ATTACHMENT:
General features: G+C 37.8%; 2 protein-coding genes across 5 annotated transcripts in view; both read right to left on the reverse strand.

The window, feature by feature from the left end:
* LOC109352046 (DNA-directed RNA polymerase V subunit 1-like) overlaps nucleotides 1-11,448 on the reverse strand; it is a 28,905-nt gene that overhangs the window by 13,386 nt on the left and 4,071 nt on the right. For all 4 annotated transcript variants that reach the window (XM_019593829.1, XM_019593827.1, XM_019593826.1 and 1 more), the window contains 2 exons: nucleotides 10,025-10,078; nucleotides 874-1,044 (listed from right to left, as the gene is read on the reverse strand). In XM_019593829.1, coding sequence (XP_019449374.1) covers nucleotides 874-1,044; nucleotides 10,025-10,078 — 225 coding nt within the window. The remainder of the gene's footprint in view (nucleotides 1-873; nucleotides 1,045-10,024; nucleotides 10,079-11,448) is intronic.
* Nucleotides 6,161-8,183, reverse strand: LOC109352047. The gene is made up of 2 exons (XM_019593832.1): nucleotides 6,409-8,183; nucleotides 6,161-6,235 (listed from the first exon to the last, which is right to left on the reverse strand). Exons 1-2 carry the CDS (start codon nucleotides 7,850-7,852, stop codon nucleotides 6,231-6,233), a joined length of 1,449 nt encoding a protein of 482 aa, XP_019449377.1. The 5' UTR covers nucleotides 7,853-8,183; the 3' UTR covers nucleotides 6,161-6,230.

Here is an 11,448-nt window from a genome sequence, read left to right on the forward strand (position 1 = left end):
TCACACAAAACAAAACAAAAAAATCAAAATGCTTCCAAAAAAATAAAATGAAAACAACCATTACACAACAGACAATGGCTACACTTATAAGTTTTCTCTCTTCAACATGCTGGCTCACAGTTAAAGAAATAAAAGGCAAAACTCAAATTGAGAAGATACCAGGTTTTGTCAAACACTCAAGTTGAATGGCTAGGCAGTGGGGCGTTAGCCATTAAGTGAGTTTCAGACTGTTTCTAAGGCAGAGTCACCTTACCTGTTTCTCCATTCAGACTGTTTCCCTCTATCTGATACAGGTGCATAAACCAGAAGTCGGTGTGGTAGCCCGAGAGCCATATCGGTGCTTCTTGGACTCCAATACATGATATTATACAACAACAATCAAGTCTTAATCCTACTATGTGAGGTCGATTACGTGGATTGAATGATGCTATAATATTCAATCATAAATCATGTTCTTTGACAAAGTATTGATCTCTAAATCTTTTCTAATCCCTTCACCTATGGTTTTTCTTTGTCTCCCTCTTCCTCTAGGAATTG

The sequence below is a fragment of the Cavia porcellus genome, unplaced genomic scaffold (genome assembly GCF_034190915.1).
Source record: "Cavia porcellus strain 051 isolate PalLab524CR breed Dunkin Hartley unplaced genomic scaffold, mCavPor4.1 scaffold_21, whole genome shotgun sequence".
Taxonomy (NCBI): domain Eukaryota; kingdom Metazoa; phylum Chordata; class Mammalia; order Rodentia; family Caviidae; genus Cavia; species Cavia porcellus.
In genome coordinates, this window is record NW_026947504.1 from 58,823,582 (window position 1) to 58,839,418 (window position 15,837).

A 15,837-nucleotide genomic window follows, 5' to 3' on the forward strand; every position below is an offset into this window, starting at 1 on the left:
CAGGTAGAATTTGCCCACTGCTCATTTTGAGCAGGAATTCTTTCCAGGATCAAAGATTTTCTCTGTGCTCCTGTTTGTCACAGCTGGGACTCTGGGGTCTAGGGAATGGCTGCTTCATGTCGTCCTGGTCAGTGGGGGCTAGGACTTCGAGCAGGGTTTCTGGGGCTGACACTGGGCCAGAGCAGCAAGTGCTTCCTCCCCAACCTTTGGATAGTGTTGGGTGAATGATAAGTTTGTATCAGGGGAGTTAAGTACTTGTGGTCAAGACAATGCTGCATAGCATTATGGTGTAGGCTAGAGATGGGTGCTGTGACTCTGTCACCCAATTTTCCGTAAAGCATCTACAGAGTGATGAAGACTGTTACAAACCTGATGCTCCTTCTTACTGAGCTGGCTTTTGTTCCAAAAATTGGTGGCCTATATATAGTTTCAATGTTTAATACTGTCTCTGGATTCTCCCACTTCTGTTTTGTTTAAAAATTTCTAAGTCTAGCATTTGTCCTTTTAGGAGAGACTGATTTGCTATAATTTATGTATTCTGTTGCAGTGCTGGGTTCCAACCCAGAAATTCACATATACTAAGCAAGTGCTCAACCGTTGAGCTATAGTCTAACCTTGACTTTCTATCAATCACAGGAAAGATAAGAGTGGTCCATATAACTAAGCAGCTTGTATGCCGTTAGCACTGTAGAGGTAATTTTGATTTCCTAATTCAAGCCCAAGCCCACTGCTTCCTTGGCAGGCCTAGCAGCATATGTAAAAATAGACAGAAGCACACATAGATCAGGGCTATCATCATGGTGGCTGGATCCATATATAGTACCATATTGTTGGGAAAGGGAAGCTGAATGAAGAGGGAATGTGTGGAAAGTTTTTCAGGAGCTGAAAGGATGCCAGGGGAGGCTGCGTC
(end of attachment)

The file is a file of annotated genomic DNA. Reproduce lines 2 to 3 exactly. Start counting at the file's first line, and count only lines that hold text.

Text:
The window, feature by feature from the left end:
* LOC109352046 (DNA-directed RNA polymerase V subunit 1-like) overlaps nucleotides 1-11,448 on the reverse strand; it is a 28,905-nt gene that overhangs the window by 13,386 nt on the left and 4,071 nt on the right. For all 4 annotated transcript variants that reach the window (XM_019593829.1, XM_019593827.1, XM_019593826.1 and 1 more), the window contains 2 exons: nucleotides 10,025-10,078; nucleotides 874-1,044 (listed from right to left, as the gene is read on the reverse strand). In XM_019593829.1, coding sequence (XP_019449374.1) covers nucleotides 874-1,044; nucleotides 10,025-10,078 — 225 coding nt within the window. The remainder of the gene's footprint in view (nucleotides 1-873; nucleotides 1,045-10,024; nucleotides 10,079-11,448) is intronic.